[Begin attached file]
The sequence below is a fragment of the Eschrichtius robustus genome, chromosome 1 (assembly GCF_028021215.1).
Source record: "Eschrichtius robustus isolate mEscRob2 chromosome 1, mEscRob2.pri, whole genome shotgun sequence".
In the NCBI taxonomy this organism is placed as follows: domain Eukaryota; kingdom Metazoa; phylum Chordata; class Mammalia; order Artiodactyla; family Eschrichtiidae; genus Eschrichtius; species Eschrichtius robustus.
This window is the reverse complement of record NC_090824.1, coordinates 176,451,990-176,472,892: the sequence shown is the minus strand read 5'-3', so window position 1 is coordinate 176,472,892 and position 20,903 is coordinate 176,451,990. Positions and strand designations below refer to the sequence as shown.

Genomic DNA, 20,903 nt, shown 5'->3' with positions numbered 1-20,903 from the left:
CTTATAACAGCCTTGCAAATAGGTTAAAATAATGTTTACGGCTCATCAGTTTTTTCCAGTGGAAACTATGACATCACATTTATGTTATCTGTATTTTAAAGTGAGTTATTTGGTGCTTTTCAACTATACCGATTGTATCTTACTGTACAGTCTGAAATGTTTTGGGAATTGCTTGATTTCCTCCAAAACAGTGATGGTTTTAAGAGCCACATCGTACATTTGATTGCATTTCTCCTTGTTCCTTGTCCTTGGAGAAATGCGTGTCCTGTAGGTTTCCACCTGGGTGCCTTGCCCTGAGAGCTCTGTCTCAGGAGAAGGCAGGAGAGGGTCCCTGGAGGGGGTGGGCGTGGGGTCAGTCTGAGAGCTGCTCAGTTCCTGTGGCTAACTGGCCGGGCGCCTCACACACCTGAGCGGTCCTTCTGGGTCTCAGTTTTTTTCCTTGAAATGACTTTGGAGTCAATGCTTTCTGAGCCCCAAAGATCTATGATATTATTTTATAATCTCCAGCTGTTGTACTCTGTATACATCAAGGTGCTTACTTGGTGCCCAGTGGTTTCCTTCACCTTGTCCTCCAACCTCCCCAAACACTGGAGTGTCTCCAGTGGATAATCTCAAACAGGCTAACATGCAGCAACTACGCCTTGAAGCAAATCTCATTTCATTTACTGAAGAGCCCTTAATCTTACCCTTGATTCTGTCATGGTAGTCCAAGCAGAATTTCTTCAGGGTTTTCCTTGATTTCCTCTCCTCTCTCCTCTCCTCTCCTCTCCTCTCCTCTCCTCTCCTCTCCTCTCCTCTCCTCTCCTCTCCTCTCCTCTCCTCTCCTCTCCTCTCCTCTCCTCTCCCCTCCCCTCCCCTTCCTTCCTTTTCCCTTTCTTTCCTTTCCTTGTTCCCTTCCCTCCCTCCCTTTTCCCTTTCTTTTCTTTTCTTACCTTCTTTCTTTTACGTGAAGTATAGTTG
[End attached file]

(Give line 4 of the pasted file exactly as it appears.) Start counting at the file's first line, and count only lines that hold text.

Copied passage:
This window is the reverse complement of record NC_090824.1, coordinates 176,451,990-176,472,892: the sequence shown is the minus strand read 5'-3', so window position 1 is coordinate 176,472,892 and position 20,903 is coordinate 176,451,990. Positions and strand designations below refer to the sequence as shown.